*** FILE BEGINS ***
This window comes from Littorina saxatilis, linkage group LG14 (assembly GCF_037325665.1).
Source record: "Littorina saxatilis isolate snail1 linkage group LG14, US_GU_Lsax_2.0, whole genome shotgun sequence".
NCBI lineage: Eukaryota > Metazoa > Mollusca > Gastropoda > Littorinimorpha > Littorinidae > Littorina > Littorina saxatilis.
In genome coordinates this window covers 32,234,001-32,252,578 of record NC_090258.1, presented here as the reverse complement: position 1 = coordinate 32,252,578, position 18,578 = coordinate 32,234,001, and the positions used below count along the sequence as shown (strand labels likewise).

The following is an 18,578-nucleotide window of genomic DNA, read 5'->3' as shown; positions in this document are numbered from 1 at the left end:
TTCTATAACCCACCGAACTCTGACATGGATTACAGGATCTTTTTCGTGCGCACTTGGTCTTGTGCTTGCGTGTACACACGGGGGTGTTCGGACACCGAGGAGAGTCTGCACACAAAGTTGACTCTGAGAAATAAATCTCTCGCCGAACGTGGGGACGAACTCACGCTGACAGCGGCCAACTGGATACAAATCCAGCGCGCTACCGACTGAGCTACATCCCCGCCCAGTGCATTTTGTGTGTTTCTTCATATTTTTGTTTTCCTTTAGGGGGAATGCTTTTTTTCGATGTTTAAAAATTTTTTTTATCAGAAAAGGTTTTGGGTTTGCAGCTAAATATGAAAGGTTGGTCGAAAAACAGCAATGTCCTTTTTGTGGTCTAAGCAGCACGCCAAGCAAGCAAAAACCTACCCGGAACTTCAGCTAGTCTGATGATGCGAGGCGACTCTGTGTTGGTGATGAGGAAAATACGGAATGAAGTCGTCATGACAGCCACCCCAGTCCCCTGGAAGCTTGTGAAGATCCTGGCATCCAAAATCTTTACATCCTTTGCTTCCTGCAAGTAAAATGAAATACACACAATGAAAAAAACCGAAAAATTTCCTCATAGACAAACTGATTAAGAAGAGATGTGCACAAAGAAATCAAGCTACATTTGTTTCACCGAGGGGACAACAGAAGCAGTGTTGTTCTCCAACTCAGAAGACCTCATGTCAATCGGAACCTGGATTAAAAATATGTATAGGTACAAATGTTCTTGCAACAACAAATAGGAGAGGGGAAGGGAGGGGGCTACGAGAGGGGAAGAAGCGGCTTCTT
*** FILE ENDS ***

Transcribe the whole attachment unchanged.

This window comes from Littorina saxatilis, linkage group LG14 (assembly GCF_037325665.1).
Source record: "Littorina saxatilis isolate snail1 linkage group LG14, US_GU_Lsax_2.0, whole genome shotgun sequence".
NCBI lineage: Eukaryota > Metazoa > Mollusca > Gastropoda > Littorinimorpha > Littorinidae > Littorina > Littorina saxatilis.
In genome coordinates this window covers 32,234,001-32,252,578 of record NC_090258.1, presented here as the reverse complement: position 1 = coordinate 32,252,578, position 18,578 = coordinate 32,234,001, and the positions used below count along the sequence as shown (strand labels likewise).

The following is an 18,578-nucleotide window of genomic DNA, read 5'->3' as shown; positions in this document are numbered from 1 at the left end:
TTCTATAACCCACCGAACTCTGACATGGATTACAGGATCTTTTTCGTGCGCACTTGGTCTTGTGCTTGCGTGTACACACGGGGGTGTTCGGACACCGAGGAGAGTCTGCACACAAAGTTGACTCTGAGAAATAAATCTCTCGCCGAACGTGGGGACGAACTCACGCTGACAGCGGCCAACTGGATACAAATCCAGCGCGCTACCGACTGAGCTACATCCCCGCCCAGTGCATTTTGTGTGTTTCTTCATATTTTTGTTTTCCTTTAGGGGGAATGCTTTTTTTCGATGTTTAAAAATTTTTTTTATCAGAAAAGGTTTTGGGTTTGCAGCTAAATATGAAAGGTTGGTCGAAAAACAGCAATGTCCTTTTTGTGGTCTAAGCAGCACGCCAAGCAAGCAAAAACCTACCCGGAACTTCAGCTAGTCTGATGATGCGAGGCGACTCTGTGTTGGTGATGAGGAAAATACGGAATGAAGTCGTCATGACAGCCACCCCAGTCCCCTGGAAGCTTGTGAAGATCCTGGCATCCAAAATCTTTACATCCTTTGCTTCCTGCAAGTAAAATGAAATACACACAATGAAAAAAACCGAAAAATTTCCTCATAGACAAACTGATTAAGAAGAGATGTGCACAAAGAAATCAAGCTACATTTGTTTCACCGAGGGGACAACAGAAGCAGTGTTGTTCTCCAACTCAGAAGACCTCATGTCAATCGGAACCTGGATTAAAAATATGTATAGGTACAAATGTTCTTGCAACAACAAATAGGAGAGGGGAAGGGAGGGGGCTACGAGAGGGGAAGAAGCGGCTTCTT